375
375

PROPERTY OF A PRIVATE NEW YORK COLLECTOR

Aristide Maillol
MÈRE ET ENFANT
Estimate
100,000150,000
LOT SOLD. 125,000 USD
JUMP TO LOT
375

PROPERTY OF A PRIVATE NEW YORK COLLECTOR

Aristide Maillol
MÈRE ET ENFANT
Estimate
100,000150,000
LOT SOLD. 125,000 USD
JUMP TO LOT

Details & Cataloguing

Impressionist & Modern Art Day Sale

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New York

Aristide Maillol
1861 - 1944
MÈRE ET ENFANT
Signed with the artist's monogram (lower right)
Oil on board
16 7/8 by 14 in.
42.8 by 35.5 cm
Painted circa 1895.
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This work will be included in the forthcoming Aristide Maillol catalogue raisonné being prepared by the Musée Maillol Paris.

Provenance

Jos Hessel, Paris (acquired by 1928)
Fairfax Hall, Virginia (probably acquired from the above)
Private Collection (and sold: Christie's, London, June 22, 1993, lot 126)
Acquired at the above sale

Exhibited

Paris, Galerie de la Renaissance, Exposition portraits et figures de femmes, Ingres à Picasso, 1928, no. 105

Catalogue Note

While primarily known as a sculptor, Maillol painted throughout his career, and this aspect of his practice played a crucial role in his artistic evolution. The present work is a tender depiction of a mother nursing. It is very similar to Maurice Denis' mother and child paintings of 1895, and indeed the ideas of the Nabis group founded by Denis and Sérusier are crucial to our understanding of Maillol's paintings (see fig. 1). As Denis argued, "it must not be forgotten that a picture, before it is revealed as a battle-charger, a nude or some narrative or other, is fundamentally a flat surface covered with colour arranged in a certain order... the word décor has no pejorative meaning" (quoted in Waldemar George, Aristide Maillol, London, 1965, pp. 75-76).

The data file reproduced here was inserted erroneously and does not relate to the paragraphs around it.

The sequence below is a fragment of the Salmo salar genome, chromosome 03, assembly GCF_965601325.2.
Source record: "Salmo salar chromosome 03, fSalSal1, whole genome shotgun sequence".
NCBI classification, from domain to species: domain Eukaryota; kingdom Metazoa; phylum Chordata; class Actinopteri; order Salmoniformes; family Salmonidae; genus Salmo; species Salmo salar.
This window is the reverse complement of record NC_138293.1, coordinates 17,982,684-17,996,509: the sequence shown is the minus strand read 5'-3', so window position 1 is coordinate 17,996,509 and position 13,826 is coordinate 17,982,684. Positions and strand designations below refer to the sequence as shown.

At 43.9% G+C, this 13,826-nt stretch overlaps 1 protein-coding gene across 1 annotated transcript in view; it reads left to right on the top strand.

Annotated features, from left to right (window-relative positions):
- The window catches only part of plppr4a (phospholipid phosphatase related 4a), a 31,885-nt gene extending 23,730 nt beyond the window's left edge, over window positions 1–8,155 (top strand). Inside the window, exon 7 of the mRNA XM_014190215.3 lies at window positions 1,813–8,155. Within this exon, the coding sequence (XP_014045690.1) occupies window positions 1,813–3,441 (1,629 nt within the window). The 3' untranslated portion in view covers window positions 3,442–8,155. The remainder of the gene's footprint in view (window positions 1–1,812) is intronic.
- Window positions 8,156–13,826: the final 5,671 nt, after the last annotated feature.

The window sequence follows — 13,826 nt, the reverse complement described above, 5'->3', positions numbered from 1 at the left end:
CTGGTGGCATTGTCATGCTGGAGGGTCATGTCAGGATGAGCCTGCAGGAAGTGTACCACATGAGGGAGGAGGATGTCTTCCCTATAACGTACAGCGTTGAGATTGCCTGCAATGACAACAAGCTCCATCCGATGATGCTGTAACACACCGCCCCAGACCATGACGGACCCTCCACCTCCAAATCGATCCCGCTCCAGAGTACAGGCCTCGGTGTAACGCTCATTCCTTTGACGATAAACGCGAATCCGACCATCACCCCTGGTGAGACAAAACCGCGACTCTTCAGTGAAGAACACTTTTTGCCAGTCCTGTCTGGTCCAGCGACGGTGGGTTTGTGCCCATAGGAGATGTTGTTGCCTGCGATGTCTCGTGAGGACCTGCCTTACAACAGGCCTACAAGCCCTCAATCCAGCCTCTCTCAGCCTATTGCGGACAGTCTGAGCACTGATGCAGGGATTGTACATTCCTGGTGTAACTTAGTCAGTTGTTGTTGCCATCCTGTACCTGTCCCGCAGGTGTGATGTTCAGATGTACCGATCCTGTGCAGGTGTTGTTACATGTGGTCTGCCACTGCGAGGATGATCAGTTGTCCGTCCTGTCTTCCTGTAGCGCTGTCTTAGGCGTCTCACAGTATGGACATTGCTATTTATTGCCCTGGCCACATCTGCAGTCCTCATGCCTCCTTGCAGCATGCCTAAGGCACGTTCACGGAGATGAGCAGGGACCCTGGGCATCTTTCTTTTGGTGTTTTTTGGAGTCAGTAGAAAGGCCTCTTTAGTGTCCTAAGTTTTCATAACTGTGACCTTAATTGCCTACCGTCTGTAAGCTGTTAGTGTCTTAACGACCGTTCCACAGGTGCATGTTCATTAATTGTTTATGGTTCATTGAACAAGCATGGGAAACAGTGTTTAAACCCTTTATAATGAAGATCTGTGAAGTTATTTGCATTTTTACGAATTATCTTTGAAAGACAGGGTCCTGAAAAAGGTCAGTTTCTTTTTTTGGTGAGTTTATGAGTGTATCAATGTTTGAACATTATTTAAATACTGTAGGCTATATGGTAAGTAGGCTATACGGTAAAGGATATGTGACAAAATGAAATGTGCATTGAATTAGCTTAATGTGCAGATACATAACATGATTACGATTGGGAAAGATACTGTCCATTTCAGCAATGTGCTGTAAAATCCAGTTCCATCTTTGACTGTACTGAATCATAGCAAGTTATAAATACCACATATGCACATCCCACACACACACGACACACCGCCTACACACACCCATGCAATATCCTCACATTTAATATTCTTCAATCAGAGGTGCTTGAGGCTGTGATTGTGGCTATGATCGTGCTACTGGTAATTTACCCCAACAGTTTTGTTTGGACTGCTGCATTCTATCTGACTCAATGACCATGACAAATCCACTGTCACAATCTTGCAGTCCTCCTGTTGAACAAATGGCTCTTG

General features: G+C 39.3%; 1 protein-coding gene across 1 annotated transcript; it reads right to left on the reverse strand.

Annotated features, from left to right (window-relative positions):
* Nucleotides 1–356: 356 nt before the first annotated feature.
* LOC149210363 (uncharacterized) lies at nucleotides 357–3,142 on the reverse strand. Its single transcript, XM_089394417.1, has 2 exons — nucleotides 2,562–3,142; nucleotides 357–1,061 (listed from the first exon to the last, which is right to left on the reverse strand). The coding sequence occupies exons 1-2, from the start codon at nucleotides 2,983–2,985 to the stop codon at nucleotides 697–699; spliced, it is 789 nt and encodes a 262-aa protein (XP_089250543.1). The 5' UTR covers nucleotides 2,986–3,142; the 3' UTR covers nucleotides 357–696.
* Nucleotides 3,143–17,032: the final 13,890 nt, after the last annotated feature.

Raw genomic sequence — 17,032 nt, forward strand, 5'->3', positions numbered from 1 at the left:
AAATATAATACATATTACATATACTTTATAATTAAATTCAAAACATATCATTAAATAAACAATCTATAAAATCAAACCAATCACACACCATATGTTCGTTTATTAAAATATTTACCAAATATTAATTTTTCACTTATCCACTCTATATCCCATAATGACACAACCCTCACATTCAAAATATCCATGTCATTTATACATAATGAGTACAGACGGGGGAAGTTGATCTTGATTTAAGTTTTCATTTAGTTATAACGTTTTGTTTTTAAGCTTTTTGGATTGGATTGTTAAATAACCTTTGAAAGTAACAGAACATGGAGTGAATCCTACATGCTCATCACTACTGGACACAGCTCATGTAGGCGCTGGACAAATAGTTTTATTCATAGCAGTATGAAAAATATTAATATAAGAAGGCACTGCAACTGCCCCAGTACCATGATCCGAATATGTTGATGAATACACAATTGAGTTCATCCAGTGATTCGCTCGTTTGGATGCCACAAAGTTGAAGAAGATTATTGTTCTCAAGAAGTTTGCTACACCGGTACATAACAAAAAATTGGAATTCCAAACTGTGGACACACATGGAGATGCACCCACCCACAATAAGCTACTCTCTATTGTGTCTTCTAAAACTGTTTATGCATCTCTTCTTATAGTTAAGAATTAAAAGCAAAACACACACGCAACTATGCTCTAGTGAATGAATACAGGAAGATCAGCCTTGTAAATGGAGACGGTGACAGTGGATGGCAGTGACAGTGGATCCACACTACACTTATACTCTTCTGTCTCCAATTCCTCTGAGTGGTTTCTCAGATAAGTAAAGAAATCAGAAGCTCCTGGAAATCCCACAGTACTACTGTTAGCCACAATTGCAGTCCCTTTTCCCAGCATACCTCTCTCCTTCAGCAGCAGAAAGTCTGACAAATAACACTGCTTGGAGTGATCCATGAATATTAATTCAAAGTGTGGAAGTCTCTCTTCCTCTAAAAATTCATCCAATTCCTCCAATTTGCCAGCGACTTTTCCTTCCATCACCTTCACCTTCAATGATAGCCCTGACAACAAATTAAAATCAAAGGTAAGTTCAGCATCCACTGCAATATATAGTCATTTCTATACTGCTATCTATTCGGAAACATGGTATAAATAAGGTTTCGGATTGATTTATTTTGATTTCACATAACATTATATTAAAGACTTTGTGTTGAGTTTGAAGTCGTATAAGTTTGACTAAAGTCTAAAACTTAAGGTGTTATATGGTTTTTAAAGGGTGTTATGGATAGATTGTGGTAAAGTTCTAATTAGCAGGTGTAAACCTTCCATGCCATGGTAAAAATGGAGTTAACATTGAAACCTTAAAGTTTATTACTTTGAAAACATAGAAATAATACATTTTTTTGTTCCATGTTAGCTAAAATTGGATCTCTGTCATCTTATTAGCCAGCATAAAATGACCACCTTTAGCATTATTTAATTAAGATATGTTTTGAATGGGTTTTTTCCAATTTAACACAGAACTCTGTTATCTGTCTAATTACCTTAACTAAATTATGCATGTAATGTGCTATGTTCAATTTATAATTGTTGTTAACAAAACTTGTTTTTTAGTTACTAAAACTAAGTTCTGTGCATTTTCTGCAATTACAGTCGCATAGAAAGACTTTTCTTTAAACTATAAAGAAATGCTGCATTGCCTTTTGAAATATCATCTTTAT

The work is still and calm in its intimate domesticity, yet simultaneously dynamic in the lyricism of the winding forms of the fabric in the background, the mother's head and neck and even the flowers in the foreground. The painting's domestic setting, harmonic palette, and its decorative forms evoke similar scenes by Édouard Vuillard and Pierre Bonnard.

In 1950, the poet Pierre Camo described the women Maillol depicted as "daughters of the earth," remarking upon "the line of a beautiful neck, the swelling breasts" and arguing that "no other artist since Renoir has loved and looked, caressed with his eyes, nor admired so voluptuously; nor has anyone but Maillol depicted the female form with such sensuous grace" (quoted in Pierre Camo, Maillol Mon Ami, Lausanne, 1950, p. 218).

Impressionist & Modern Art Day Sale

|
New York